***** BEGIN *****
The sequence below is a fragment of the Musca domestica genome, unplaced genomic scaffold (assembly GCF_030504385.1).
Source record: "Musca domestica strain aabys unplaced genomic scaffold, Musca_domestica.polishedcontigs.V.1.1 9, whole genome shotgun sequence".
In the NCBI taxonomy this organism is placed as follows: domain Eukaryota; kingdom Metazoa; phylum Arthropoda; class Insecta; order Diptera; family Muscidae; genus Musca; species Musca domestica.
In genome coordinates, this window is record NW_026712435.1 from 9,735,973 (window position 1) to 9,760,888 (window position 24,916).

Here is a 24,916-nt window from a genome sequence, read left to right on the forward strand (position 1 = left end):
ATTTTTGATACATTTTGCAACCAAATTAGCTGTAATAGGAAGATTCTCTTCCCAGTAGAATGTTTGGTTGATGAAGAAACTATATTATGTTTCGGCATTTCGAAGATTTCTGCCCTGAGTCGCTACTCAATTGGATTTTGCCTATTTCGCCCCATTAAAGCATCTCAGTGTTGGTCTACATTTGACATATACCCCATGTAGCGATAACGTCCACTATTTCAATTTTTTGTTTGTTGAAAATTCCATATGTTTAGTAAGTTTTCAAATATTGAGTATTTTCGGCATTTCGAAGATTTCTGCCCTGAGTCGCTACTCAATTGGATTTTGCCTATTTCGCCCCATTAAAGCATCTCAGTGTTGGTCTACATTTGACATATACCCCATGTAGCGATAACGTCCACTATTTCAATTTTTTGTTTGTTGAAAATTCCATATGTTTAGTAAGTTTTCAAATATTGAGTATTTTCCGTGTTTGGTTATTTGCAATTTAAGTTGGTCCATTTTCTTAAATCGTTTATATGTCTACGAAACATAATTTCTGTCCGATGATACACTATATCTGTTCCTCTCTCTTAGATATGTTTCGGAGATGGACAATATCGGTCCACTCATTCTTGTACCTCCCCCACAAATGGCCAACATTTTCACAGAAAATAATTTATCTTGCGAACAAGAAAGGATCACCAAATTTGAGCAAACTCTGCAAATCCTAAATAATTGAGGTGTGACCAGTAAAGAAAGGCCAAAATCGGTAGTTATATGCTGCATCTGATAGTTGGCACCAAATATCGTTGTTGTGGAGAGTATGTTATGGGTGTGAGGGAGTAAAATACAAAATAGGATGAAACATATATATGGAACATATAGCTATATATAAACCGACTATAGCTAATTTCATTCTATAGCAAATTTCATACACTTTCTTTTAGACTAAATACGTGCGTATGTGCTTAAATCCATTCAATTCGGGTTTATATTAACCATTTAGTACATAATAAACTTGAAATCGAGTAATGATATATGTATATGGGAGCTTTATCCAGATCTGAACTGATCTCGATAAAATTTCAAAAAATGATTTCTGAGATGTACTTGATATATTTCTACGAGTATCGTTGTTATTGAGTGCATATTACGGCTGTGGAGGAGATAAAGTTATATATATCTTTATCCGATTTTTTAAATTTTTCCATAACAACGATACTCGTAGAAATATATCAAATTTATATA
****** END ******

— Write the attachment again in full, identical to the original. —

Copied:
The sequence below is a fragment of the Musca domestica genome, unplaced genomic scaffold (assembly GCF_030504385.1).
Source record: "Musca domestica strain aabys unplaced genomic scaffold, Musca_domestica.polishedcontigs.V.1.1 9, whole genome shotgun sequence".
In the NCBI taxonomy this organism is placed as follows: domain Eukaryota; kingdom Metazoa; phylum Arthropoda; class Insecta; order Diptera; family Muscidae; genus Musca; species Musca domestica.
In genome coordinates, this window is record NW_026712435.1 from 9,735,973 (window position 1) to 9,760,888 (window position 24,916).

Here is a 24,916-nt window from a genome sequence, read left to right on the forward strand (position 1 = left end):
ATTTTTGATACATTTTGCAACCAAATTAGCTGTAATAGGAAGATTCTCTTCCCAGTAGAATGTTTGGTTGATGAAGAAACTATATTATGTTTCGGCATTTCGAAGATTTCTGCCCTGAGTCGCTACTCAATTGGATTTTGCCTATTTCGCCCCATTAAAGCATCTCAGTGTTGGTCTACATTTGACATATACCCCATGTAGCGATAACGTCCACTATTTCAATTTTTTGTTTGTTGAAAATTCCATATGTTTAGTAAGTTTTCAAATATTGAGTATTTTCGGCATTTCGAAGATTTCTGCCCTGAGTCGCTACTCAATTGGATTTTGCCTATTTCGCCCCATTAAAGCATCTCAGTGTTGGTCTACATTTGACATATACCCCATGTAGCGATAACGTCCACTATTTCAATTTTTTGTTTGTTGAAAATTCCATATGTTTAGTAAGTTTTCAAATATTGAGTATTTTCCGTGTTTGGTTATTTGCAATTTAAGTTGGTCCATTTTCTTAAATCGTTTATATGTCTACGAAACATAATTTCTGTCCGATGATACACTATATCTGTTCCTCTCTCTTAGATATGTTTCGGAGATGGACAATATCGGTCCACTCATTCTTGTACCTCCCCCACAAATGGCCAACATTTTCACAGAAAATAATTTATCTTGCGAACAAGAAAGGATCACCAAATTTGAGCAAACTCTGCAAATCCTAAATAATTGAGGTGTGACCAGTAAAGAAAGGCCAAAATCGGTAGTTATATGCTGCATCTGATAGTTGGCACCAAATATCGTTGTTGTGGAGAGTATGTTATGGGTGTGAGGGAGTAAAATACAAAATAGGATGAAACATATATATGGAACATATAGCTATATATAAACCGACTATAGCTAATTTCATTCTATAGCAAATTTCATACACTTTCTTTTAGACTAAATACGTGCGTATGTGCTTAAATCCATTCAATTCGGGTTTATATTAACCATTTAGTACATAATAAACTTGAAATCGAGTAATGATATATGTATATGGGAGCTTTATCCAGATCTGAACTGATCTCGATAAAATTTCAAAAAATGATTTCTGAGATGTACTTGATATATTTCTACGAGTATCGTTGTTATTGAGTGCATATTACGGCTGTGGAGGAGATAAAGTTATATATATCTTTATCCGATTTTTTAAATTTTTCCATAACAACGATACTCGTAGAAATATATCAAATTTATATA